Cost Complicates College Choice
Across Massachusetts, high school seniors are facing a big deadline.
By May 1st, they must decide where they'll spend the next four years...and how much they can spend on the college or university of their choice.
This year, as WBUR's Bianca Vazquez Toness reports, the decision is complicated by a declining economy and shrinking loan options.
BIANCA VAZQUEZ TONESS: Jessica Pekkola is a high school senior from Holden, in Central Massachusetts. She wants to be a nurse like her mother.
They started talking about college years ago, not so much about what they could or couldn't afford, but mainly about applying to a range of schools, Jessica says.
JESSICA PEKKOLA: I had five colleges I applied to, two of them were state schools and three of them were private schools, and I made into three of them for nursing programs.
TONESS: This is a huge coup, nursing programs are competitive, and these schools only accept dozens of new students each year.
Jessica fell in love with the Massachusetts College of Pharmacy and Health Sciences, located in Boston's medical area. Betty Pekkola was so wowed by the school's facilities that she urged Jessica to send in a $500 deposit to hold her place in the nursing program.
BETTY PEKKOLA: I was really impressed with it. I loved the lab. I loved the dynamics of it. The whole thing was really impressive. But when it came to reality, we had to sit down and look at facts and figures.
TONESS: Room and board for the school amount to more than $40,000 a year.
Jessica has been offered an annual scholarship for $9,000, but she and her mother--who is a single parent of two--are expected to come up with the rest.
The Pekkolas looked at loans but were spooked when both public and private lenders recently started pulling out of the business.
Betty says that made her even more anxious.
PEKKOLA: It's like mom will get a loan, no big deal, but then when I started to add up the costs of where we are right now. And having to pay for a house, having that mortgage monthly,
the price of gas, and to put on another loan on top of that...whether its 500 a month, or whatever it is...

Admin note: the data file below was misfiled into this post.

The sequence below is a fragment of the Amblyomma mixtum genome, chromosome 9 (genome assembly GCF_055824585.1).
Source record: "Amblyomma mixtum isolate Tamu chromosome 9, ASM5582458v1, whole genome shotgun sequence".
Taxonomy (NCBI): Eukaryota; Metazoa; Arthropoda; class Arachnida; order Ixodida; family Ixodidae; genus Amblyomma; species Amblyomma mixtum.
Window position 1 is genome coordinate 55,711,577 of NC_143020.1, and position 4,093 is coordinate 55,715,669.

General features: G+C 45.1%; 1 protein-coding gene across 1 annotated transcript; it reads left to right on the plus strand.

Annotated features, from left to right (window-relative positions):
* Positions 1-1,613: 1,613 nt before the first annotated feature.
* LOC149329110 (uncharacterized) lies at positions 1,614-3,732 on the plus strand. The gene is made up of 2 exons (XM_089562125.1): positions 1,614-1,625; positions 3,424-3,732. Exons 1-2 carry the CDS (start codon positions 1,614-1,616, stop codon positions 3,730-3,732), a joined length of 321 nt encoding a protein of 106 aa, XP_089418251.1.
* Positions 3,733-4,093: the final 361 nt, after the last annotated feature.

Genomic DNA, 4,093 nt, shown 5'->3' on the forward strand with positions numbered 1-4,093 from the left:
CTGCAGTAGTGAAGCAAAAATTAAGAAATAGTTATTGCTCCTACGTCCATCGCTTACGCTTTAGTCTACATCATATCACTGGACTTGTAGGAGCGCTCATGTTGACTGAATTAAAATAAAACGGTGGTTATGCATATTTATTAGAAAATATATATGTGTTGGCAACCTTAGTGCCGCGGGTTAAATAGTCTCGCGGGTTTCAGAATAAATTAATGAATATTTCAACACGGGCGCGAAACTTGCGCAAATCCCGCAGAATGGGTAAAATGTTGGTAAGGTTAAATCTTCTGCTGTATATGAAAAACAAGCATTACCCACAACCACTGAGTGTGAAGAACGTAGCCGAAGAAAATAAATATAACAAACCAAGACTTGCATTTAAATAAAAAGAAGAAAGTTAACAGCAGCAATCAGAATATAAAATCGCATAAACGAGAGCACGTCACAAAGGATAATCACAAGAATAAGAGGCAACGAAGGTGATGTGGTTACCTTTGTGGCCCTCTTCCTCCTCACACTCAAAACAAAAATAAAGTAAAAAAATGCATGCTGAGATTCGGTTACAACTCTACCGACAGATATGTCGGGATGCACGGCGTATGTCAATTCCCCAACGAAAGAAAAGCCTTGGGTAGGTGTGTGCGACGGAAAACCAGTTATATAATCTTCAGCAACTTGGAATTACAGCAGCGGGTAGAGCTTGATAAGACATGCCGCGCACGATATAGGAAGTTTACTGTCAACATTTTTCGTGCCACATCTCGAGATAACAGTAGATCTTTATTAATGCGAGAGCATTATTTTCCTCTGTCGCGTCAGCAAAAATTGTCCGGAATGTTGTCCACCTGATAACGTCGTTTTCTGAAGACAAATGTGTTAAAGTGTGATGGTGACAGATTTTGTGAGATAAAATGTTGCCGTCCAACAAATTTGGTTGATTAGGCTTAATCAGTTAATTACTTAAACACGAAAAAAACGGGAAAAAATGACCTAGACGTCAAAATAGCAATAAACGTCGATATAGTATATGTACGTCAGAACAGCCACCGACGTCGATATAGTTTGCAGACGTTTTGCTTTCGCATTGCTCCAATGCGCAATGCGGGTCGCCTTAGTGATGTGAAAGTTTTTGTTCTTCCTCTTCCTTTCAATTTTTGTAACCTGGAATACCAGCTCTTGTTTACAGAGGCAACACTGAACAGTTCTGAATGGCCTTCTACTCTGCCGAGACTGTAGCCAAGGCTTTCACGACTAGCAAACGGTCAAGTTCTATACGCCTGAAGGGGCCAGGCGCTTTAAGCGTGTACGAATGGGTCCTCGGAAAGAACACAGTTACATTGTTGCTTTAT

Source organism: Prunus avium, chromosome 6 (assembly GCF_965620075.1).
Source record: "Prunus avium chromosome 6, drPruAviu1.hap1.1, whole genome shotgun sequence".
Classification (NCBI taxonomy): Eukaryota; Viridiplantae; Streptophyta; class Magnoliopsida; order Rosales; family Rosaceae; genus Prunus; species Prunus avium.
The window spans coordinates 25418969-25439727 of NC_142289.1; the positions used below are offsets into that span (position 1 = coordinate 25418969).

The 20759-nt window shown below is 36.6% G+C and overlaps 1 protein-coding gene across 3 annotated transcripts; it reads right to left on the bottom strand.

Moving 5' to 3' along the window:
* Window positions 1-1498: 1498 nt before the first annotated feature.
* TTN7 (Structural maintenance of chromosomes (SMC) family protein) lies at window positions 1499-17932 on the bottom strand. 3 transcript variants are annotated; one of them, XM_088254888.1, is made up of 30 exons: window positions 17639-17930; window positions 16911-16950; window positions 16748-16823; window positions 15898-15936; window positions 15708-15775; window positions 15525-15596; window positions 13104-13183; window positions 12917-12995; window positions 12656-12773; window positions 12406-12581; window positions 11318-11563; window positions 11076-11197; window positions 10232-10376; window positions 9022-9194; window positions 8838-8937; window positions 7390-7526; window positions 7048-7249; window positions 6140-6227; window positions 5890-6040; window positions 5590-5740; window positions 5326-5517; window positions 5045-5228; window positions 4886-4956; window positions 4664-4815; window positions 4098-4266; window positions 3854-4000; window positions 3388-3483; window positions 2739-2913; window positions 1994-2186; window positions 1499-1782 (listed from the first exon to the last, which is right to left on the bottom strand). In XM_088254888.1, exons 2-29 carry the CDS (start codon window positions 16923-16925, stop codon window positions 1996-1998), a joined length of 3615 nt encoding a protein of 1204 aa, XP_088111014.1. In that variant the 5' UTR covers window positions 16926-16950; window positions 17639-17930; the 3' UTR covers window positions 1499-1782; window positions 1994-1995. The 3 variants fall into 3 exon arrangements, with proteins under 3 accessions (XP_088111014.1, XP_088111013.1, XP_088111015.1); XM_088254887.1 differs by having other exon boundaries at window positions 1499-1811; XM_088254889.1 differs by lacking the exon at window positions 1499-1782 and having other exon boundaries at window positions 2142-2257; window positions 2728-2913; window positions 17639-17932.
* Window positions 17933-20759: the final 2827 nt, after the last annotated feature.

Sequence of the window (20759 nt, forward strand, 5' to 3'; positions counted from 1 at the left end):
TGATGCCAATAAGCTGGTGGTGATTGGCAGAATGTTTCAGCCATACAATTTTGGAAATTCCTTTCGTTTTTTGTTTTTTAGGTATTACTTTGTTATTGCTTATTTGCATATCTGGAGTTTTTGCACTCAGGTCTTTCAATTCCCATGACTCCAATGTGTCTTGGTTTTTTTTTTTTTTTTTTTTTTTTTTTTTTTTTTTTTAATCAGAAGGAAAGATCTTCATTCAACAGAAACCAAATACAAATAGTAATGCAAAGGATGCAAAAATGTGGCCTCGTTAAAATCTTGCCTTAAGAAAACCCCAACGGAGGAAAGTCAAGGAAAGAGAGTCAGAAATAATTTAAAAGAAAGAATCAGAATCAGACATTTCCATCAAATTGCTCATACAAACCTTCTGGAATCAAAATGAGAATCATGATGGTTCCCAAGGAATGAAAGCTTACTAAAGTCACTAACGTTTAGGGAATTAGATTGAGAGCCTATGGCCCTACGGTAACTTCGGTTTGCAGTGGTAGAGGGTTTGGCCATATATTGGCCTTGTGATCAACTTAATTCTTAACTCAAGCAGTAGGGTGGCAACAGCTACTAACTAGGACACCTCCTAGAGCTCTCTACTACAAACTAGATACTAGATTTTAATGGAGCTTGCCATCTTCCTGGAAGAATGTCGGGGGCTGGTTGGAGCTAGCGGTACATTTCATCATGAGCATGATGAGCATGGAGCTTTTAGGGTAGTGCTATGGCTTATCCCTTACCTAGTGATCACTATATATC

I just said to Jessie, we just have to be realistic. I says mom honestly can't afford this.
TONESS: Betty says those were tough words to tell her older daughter, who's always excelled at school and helped at home.
High School guidance counselors say families like the Pekkola's are more and more intimidated by the cost of college, especially as the economy gets shaky.
At Newton North High School, counselor Brad Macgowan says money--more than ever--is influencing college choice.
BRAD MACGOWAN: I see a lot of students being what we call "gapped"...That's having not full need met by the college with the expectations that they would take out more loans, and at the same time a lot more places aren't giving loans. And with all of the problems in the economy,
it is more of a problem than it's ever been.
TONESS: Macgowan says students will either end up taking on bigger loans or choose in-state public schools. There are signs that's already happening...
Judy Keyes directs financial aid at UMASS Boston.
JUDY KEYES: So very preliminary figures do show more middle to upper income families applying for financial aid than we've seen in the last couple of years.
TONESS: Keyes says families who don't qualify for full aid at private schools, but also don't have the stomach to take on huge debt, are looking more seriously at UMASS Boston.
Tuition there is about $9,000 next fall.
That's how Jessica and Betty Pekkola came to decide on UMASS Boston.
Jessica will get free tuition because of her high MCAS scores, but her mother may still have to get loans to cover Jessica's room and board.
Betty says it was hard giving up the dream of the private school with smaller classes and fancy facilities, but she also wonders if that education is worth the money..
PEKKOLA: Once you graduate and become a nurse no one's going to ask you where you went to college.
TONESS: For her part, Jessica says she'll be happy to graduate and find a job without the worry of a big debt.
This program aired on April 24, 2008. The audio for this program is not available.